We were travelling on a hopscotch ticket in the Outer Hebrides when we downloaded Ifor’s A1. Our first reaction was consternation as Ifor, in the EV and IQ series tends to challenge our solving ability. What’s more, we were house guests and I am sure you know how embarrassing it can be to lose the thread of Friday evening’s conversation as you surreptitiously glance sideways and attempt to fit a seven-letter plant to “Air’s on fire, whirling round evacuated butane plant”. (Yes, it gave us ASTILBE with the extra IR of the clue going into a Scottish name – ALASTAIR – one of a number that seemed to be appearing as we solved).
Only one numpty was able to really devote full attention to the solve but, happily, it proved to be a generous compilation with some fine gifts of clues “Free to gain cue from within oneself” (AUTOGENIC) – but what compiler could resist such an obvious anagram? “Box of Lego sorted out” (that one too! A friend has moaned to me that it was rather obvious but it would be difficult to find a finer clue for LOGE and the numpties, reared on “Stripey horse (5)” have no problem with a few obvious clues).
I was looking for the usual Listener compiler touch of the strong stuff but found only a few wine bottles in the clues, together with some breakfast cereal and an Ecstasy drug bust, but what did emerge was a glaring predominance of railway references – the LNER, a ‘non-stopping train’, ‘Edinburgh and London – capitals connected by line’, ‘Train heads to an over-the-border destination’, ‘Express train left after a series of years’. We were beginning to suspect that we were on familiar ground. I remember waiting for hours with my train-spotting mad cousin Mac on the platform at Hellifield station because the 4472 was exceptionally expected to come through there at some time in the day. Oh, the joys of those little books of train numbers that we crossed off when a previously un-spotted engine puffed its way through the station.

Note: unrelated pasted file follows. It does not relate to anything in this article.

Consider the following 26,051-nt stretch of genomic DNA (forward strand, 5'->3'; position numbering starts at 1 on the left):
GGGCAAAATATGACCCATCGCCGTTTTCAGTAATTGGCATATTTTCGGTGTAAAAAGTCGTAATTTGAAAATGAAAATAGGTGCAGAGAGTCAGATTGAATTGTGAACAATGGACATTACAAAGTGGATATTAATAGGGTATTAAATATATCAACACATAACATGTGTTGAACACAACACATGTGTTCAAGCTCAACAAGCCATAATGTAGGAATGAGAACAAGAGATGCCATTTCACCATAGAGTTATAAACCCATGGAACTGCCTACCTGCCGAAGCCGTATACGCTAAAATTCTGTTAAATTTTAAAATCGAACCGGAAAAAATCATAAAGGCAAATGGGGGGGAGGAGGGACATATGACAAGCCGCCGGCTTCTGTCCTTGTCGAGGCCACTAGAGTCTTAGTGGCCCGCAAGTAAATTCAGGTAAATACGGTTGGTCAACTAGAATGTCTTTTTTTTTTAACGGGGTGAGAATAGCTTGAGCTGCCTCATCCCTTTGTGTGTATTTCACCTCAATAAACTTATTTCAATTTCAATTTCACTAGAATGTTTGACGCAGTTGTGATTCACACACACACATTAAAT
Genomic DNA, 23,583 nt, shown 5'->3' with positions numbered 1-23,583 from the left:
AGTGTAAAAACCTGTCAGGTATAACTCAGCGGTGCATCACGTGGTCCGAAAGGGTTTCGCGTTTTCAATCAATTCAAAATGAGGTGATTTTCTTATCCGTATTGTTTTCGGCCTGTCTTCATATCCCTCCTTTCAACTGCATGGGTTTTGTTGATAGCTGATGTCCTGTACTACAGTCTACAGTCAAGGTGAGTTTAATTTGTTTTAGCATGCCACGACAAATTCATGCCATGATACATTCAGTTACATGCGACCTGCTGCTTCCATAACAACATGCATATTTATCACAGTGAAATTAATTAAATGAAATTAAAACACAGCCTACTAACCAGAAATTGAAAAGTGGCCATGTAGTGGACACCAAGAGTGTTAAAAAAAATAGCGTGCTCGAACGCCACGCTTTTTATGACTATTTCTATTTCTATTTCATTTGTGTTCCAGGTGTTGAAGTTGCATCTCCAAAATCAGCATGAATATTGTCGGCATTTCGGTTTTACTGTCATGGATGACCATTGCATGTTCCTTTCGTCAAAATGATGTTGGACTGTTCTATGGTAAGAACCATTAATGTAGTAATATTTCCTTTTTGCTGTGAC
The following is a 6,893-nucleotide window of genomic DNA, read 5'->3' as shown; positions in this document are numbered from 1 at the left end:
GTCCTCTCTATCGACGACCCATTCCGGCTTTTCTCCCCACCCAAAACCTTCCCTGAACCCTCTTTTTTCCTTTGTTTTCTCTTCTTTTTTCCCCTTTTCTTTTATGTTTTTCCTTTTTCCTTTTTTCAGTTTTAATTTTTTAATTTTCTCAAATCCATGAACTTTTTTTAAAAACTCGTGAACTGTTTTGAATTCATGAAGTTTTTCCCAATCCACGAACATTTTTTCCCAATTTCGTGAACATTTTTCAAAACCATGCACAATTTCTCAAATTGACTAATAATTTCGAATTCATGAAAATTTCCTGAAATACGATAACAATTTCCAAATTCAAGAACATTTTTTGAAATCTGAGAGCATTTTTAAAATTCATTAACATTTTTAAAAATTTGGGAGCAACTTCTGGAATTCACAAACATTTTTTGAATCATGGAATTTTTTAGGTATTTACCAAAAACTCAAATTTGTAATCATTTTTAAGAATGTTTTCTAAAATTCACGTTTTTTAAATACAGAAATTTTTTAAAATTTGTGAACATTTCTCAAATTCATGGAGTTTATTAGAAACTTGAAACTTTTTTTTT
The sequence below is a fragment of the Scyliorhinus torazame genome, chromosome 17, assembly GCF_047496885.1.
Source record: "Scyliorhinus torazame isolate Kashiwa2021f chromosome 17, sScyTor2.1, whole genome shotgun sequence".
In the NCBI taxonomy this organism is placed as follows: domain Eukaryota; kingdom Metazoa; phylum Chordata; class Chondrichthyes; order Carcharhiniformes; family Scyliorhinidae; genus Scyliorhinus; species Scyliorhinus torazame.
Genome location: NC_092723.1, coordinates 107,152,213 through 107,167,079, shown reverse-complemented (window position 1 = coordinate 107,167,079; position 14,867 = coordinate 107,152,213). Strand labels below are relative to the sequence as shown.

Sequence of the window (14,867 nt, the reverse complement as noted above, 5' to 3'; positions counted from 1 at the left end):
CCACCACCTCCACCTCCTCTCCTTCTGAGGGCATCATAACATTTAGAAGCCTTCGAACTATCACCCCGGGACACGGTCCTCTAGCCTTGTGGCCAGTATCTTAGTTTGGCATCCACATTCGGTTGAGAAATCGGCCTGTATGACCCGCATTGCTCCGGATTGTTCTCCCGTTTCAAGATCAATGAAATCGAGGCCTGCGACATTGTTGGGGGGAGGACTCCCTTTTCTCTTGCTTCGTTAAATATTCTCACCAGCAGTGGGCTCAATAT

And, of course, there it was. Clues 24d, 44ac, 7d and 2d seemed to be the ones with no definitions and produced the company LNER and the culprit, the FLYING SCOTSMAN. Those Scottish names now made sense – they must have been his Annie and Clarabells (or were they just Scotsmen?) and, of course, it wasn’t difficult to find L on DON (LONDON) and ED in BURGH (EDINBURGH), though the rail line between took us a little longer, even if it did snake rather appropriately up the east side of a putative east coast. That’s another ‘old hands’ trick’ if, after nearly four years of Listener solving, we can call ourselves that. If you don’t find the hidden message on the diagonal or running in a circle round the centre, see if it is laboriously hauling carriages from the bottom of the grid upwards – the unlikely direction that is invariably more difficult for solvers to find.
Nice one, Ifor, thanks.